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[Opinion] Eliminate Time Limit for Prosecuting `State Crime`

[Opinion] Eliminate Time Limit for Prosecuting `State Crime`

Posted January. 10, 2002 09:26,   


The truth about the deliberate coordinated effort to cover-up the murders of Professor Choi Jong-Gil and Suzie Kim by government offices. Alternating between shock and anger, we confront the challenge of finding a way to deal with human rights criminals who use the power of the nation to violate human rights.

The reason why one murder in Hong Kong in 1987 should be covered up as an anti-state crime case has to do with the faulty intelligence gathering and unethical conduct of then leaders in the KCIA and the Ministry of Foreign Affairs. Although the press reports on this case last year raised questions about it and led to a police investigation, the National Intelligence Service (NIS) executives and deputy chief of the National Police Agency (NPA) colluded to stop the investigation.

The Suzie Kim case, which lay covered under a massive state protection, went through several twists and turns, and only now, after 15 years, are we closing in on the truth. Kim Seung-Il, former NIS executive, and Lee Moo-Young, former deputy chief of the NPA, face prosecution for this.

However, Chang Sae-Dong, former director of the KCIA, who was the central figure in covering up the Suzie Kim murder case, has escaped justice because the seven-year time limit for prosecution has long passed. This must certainly be mortifying to the family members who had to live with the stigma of harboring a spy for 15 hard years. The family members have decided, therefore, to start a petition campaign in order to bring Chang Sae-Dong to justice. There are crimes that cannot go unpunished, no matter how long of a time has passed, and a case like this where major governmental bodies were involved is one such crime.

NMDP`s Ham Seung-Hee is preparing to launch a petition drive in order to introduce a bill to eliminate the prosecution time limit so that willful crimes against humanity and society may not go unpunished.

Although administrations change, the crimes of the past remain. Law and order will stand anew only when these crimes of the past are justly addressed. Accordingly, the task of uncovering the truth about past political crimes is important for guaranteeing human rights, justice, and the future of our collective life.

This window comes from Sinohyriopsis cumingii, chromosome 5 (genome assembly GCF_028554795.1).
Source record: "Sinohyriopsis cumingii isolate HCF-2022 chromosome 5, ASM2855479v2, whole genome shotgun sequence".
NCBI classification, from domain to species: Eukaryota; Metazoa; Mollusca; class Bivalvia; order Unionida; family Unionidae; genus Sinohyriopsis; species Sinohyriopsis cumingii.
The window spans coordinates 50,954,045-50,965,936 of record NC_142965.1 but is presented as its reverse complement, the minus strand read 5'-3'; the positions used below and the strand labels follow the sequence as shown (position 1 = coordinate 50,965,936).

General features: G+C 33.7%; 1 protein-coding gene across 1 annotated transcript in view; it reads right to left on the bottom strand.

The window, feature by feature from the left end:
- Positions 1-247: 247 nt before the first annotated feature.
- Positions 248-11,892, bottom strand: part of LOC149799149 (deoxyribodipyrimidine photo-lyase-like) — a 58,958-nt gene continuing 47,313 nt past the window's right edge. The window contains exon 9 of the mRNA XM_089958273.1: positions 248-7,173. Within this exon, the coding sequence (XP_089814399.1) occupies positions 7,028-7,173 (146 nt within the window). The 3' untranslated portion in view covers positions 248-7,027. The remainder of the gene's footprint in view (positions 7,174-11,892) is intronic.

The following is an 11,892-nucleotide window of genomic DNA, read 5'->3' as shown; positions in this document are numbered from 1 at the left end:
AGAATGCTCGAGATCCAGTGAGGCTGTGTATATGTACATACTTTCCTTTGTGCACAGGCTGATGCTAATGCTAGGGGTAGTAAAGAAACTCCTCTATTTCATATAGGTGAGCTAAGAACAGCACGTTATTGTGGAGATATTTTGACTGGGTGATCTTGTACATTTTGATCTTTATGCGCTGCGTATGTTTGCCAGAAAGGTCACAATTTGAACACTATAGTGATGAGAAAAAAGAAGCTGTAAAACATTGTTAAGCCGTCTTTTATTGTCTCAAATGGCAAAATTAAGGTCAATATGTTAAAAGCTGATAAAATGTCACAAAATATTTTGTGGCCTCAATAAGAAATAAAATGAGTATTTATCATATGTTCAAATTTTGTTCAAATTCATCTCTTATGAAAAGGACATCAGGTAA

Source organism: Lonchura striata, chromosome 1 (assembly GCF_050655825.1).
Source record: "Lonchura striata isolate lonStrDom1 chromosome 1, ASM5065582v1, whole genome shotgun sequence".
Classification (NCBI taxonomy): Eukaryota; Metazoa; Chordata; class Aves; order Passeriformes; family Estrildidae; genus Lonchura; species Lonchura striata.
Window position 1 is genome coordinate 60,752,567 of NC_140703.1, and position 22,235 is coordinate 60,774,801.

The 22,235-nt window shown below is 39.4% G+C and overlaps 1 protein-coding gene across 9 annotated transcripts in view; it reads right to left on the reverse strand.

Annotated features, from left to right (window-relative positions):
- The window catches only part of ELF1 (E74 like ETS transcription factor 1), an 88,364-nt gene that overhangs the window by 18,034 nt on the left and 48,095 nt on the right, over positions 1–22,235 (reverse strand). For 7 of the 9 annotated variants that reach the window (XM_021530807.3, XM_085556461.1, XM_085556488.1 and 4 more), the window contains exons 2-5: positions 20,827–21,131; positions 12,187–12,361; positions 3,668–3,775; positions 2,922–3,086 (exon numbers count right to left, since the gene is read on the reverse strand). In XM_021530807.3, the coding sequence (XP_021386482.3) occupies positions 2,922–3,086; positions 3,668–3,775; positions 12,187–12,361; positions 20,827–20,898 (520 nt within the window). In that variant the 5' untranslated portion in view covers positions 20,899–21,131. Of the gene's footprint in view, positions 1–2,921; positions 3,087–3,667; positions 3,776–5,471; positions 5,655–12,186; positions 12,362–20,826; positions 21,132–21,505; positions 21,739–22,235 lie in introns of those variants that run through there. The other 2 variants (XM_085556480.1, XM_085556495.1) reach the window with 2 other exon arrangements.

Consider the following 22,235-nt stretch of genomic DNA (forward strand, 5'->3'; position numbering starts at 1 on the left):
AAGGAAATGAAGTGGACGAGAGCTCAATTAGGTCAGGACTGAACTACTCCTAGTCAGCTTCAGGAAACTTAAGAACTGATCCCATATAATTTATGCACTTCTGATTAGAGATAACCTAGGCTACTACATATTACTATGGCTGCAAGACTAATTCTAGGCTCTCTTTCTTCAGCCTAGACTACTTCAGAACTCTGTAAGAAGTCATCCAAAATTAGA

The problem is that time passes by swiftly while the search for the truth takes time. As more time passes, the crimes of the past go deeper underground and collective life goes on above. It is not an easy thing to dismantle the building standing on the ground in order to get to the truth hidden beneath it. Hence, lawmakers made a provision for a time limit on criminal prosecution in the interest of legal stability, and as a result crimes which happened over fifteen years ago cannot be indicted. It is an unfortunate thing, but it is customary for the criminals to benefit from this law in normal times.

The issue, however, is whether the protective shield of a time limit is legitimate in face of an extreme case where the state abused its power and committed a crime and whose injustice enrages us. Is it right to protect the confidentiality of criminals, who violated human rights by wielding political power, when the contradiction between legal stability and justice is so extreme?

When the past crimes of the Nazis were on trial in Germany, the legal scholar Gustaf Radbruch returning from exile stated, "In the case where the law of an unjust government violates justice to an intolerable degree, the unjust content of the law must be supplanted by justice." This formula gained new currency in 1990 during the German unification when hearings on past crimes committed by the state were taking place. A human rights crime that brings about greater injustice due to the time limit may annul the time limit, but it is possible to eliminate the time limit altogether or supplement it with exceptions. In French case law, the principle holds that `time limits do not apply to persons who cannot be validly prosecuted`.

We cannot hope for collective happiness and prosperity when distorted facts lie buried and people suffer unjustly. We must incline our ears to the voice of those who died unjustly in order to confront the horrible human rights violations that the state committed.

Kim Il-Soo (Koryo University, Professor of Law)